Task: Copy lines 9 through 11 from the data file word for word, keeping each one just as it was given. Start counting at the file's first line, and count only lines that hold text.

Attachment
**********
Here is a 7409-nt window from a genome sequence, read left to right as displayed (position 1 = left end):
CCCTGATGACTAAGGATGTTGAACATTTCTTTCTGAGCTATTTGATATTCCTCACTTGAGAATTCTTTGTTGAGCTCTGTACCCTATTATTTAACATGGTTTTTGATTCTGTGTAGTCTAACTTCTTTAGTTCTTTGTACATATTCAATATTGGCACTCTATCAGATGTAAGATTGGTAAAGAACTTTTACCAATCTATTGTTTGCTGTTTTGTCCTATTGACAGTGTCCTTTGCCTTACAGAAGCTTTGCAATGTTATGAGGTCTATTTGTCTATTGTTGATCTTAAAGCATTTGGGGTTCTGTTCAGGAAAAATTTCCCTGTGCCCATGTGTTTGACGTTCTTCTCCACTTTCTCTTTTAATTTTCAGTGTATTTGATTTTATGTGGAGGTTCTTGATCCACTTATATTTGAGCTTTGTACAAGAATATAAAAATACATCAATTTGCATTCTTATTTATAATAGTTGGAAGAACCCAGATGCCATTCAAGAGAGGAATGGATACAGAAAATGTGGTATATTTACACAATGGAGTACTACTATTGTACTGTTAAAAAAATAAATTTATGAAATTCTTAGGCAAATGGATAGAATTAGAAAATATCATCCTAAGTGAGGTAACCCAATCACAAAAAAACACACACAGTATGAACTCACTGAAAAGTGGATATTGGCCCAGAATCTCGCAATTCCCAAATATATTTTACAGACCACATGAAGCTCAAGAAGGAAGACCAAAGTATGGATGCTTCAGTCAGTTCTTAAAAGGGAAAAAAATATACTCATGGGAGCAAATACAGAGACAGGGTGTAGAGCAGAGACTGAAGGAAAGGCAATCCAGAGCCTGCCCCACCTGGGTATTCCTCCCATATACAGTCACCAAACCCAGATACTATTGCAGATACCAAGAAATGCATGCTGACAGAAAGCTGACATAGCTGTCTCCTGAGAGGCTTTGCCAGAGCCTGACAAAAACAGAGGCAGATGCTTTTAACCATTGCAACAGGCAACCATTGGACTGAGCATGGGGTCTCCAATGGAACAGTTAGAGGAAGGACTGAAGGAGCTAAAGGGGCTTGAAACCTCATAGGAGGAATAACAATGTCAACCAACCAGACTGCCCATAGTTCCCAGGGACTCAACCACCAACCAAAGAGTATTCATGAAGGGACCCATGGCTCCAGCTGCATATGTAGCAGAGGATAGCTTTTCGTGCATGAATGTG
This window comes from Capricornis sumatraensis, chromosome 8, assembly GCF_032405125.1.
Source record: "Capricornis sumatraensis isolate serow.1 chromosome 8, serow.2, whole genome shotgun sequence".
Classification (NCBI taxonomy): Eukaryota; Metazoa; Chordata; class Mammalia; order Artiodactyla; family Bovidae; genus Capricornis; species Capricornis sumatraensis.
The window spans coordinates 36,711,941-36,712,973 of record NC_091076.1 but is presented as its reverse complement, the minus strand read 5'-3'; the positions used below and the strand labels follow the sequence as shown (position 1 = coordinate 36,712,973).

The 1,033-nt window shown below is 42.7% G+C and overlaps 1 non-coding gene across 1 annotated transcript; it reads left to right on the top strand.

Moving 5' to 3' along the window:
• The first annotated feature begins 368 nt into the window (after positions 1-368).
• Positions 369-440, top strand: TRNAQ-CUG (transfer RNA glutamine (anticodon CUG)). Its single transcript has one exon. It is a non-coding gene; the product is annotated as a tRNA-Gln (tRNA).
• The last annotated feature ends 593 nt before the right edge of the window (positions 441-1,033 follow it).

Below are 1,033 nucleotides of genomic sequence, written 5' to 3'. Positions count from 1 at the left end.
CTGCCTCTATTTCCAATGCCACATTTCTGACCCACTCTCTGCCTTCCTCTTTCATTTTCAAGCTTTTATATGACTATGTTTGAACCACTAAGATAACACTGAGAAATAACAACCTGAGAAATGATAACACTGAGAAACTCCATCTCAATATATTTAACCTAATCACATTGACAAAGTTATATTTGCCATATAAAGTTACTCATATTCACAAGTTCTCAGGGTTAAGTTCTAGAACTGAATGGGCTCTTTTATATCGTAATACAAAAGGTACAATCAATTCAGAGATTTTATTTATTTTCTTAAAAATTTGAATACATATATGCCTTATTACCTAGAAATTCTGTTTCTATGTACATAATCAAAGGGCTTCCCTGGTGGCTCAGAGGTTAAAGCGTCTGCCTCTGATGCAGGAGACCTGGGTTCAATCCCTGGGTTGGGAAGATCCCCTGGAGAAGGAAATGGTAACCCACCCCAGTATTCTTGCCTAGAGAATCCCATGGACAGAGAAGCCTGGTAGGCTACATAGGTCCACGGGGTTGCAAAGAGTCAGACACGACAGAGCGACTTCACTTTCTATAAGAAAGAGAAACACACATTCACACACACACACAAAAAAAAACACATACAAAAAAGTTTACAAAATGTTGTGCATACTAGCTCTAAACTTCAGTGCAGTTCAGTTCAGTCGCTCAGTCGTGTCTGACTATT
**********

• The first annotated feature begins 368 nt into the window (after positions 1-368).
• Positions 369-440, top strand: TRNAQ-CUG (transfer RNA glutamine (anticodon CUG)). Its single transcript has one exon. It is a non-coding gene; the product is annotated as a tRNA-Gln (tRNA).
• The last annotated feature ends 593 nt before the right edge of the window (positions 441-1,033 follow it).